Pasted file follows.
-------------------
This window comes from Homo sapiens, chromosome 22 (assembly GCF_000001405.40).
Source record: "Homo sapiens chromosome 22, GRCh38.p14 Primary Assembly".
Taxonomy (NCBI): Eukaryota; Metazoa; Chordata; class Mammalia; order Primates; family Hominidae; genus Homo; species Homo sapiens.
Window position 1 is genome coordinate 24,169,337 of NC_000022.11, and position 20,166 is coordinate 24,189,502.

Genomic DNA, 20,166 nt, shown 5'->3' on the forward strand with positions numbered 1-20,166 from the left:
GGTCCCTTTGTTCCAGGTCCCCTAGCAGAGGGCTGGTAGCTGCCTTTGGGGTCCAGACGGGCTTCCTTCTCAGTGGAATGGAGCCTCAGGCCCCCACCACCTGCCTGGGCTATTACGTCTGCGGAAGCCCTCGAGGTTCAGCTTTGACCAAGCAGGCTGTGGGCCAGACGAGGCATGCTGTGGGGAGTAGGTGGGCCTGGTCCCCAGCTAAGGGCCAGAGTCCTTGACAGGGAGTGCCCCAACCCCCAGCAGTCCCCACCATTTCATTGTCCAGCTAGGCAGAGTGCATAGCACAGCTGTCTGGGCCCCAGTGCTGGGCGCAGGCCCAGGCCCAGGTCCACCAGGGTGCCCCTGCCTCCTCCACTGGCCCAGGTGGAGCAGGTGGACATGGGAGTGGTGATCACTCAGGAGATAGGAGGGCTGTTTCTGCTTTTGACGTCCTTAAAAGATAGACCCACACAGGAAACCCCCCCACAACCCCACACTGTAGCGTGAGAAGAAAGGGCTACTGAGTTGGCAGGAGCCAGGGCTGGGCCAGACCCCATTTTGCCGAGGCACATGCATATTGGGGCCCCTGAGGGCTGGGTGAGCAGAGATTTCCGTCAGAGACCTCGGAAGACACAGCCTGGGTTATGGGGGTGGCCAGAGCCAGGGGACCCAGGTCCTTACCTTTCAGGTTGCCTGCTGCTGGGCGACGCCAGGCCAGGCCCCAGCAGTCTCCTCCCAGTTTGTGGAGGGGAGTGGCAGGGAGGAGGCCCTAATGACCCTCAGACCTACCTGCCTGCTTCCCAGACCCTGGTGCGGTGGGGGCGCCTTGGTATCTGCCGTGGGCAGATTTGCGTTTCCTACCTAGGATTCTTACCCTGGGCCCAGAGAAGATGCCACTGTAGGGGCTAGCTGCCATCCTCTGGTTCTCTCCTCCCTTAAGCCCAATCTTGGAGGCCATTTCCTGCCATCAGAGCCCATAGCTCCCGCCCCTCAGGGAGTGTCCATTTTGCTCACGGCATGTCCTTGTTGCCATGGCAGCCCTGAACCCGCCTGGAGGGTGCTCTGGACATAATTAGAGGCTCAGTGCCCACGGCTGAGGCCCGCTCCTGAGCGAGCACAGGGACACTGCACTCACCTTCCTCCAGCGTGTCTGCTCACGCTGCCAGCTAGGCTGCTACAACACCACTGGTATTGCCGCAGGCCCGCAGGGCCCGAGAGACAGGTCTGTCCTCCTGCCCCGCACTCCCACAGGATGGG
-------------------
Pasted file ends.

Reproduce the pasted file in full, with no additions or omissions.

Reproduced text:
This window comes from Homo sapiens, chromosome 22 (assembly GCF_000001405.40).
Source record: "Homo sapiens chromosome 22, GRCh38.p14 Primary Assembly".
Taxonomy (NCBI): Eukaryota; Metazoa; Chordata; class Mammalia; order Primates; family Hominidae; genus Homo; species Homo sapiens.
Window position 1 is genome coordinate 24,169,337 of NC_000022.11, and position 20,166 is coordinate 24,189,502.

Genomic DNA, 20,166 nt, shown 5'->3' on the forward strand with positions numbered 1-20,166 from the left:
GGTCCCTTTGTTCCAGGTCCCCTAGCAGAGGGCTGGTAGCTGCCTTTGGGGTCCAGACGGGCTTCCTTCTCAGTGGAATGGAGCCTCAGGCCCCCACCACCTGCCTGGGCTATTACGTCTGCGGAAGCCCTCGAGGTTCAGCTTTGACCAAGCAGGCTGTGGGCCAGACGAGGCATGCTGTGGGGAGTAGGTGGGCCTGGTCCCCAGCTAAGGGCCAGAGTCCTTGACAGGGAGTGCCCCAACCCCCAGCAGTCCCCACCATTTCATTGTCCAGCTAGGCAGAGTGCATAGCACAGCTGTCTGGGCCCCAGTGCTGGGCGCAGGCCCAGGCCCAGGTCCACCAGGGTGCCCCTGCCTCCTCCACTGGCCCAGGTGGAGCAGGTGGACATGGGAGTGGTGATCACTCAGGAGATAGGAGGGCTGTTTCTGCTTTTGACGTCCTTAAAAGATAGACCCACACAGGAAACCCCCCCACAACCCCACACTGTAGCGTGAGAAGAAAGGGCTACTGAGTTGGCAGGAGCCAGGGCTGGGCCAGACCCCATTTTGCCGAGGCACATGCATATTGGGGCCCCTGAGGGCTGGGTGAGCAGAGATTTCCGTCAGAGACCTCGGAAGACACAGCCTGGGTTATGGGGGTGGCCAGAGCCAGGGGACCCAGGTCCTTACCTTTCAGGTTGCCTGCTGCTGGGCGACGCCAGGCCAGGCCCCAGCAGTCTCCTCCCAGTTTGTGGAGGGGAGTGGCAGGGAGGAGGCCCTAATGACCCTCAGACCTACCTGCCTGCTTCCCAGACCCTGGTGCGGTGGGGGCGCCTTGGTATCTGCCGTGGGCAGATTTGCGTTTCCTACCTAGGATTCTTACCCTGGGCCCAGAGAAGATGCCACTGTAGGGGCTAGCTGCCATCCTCTGGTTCTCTCCTCCCTTAAGCCCAATCTTGGAGGCCATTTCCTGCCATCAGAGCCCATAGCTCCCGCCCCTCAGGGAGTGTCCATTTTGCTCACGGCATGTCCTTGTTGCCATGGCAGCCCTGAACCCGCCTGGAGGGTGCTCTGGACATAATTAGAGGCTCAGTGCCCACGGCTGAGGCCCGCTCCTGAGCGAGCACAGGGACACTGCACTCACCTTCCTCCAGCGTGTCTGCTCACGCTGCCAGCTAGGCTGCTACAACACCACTGGTATTGCCGCAGGCCCGCAGGGCCCGAGAGACAGGTCTGTCCTCCTGCCCCGCACTCCCACAGGATGGG